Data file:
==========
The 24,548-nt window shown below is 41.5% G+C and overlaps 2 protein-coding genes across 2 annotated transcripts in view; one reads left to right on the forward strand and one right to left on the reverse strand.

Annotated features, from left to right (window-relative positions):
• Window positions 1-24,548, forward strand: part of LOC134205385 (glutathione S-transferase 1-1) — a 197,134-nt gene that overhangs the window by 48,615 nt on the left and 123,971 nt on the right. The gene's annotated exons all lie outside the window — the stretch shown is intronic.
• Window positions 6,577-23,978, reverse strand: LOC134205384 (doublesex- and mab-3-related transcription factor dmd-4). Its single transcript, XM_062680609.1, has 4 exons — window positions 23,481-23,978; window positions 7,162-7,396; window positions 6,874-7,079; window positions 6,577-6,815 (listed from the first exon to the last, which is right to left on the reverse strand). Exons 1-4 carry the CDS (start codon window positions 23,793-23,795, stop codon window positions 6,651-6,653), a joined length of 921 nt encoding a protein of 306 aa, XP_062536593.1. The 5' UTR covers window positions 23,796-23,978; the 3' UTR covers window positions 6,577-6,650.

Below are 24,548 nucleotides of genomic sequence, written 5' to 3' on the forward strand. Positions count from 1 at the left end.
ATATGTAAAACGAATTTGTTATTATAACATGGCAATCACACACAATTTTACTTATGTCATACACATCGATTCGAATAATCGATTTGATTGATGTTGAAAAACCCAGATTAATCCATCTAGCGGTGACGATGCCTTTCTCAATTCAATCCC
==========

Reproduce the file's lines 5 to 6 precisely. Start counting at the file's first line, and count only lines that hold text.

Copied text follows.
Below are 24,548 nucleotides of genomic sequence, written 5' to 3' on the forward strand. Positions count from 1 at the left end.
ATATGTAAAACGAATTTGTTATTATAACATGGCAATCACACACAATTTTACTTATGTCATACACATCGATTCGAATAATCGATTTGATTGATGTTGAAAAACCCAGATTAATCCATCTAGCGGTGACGATGCCTTTCTCAATTCAATCCC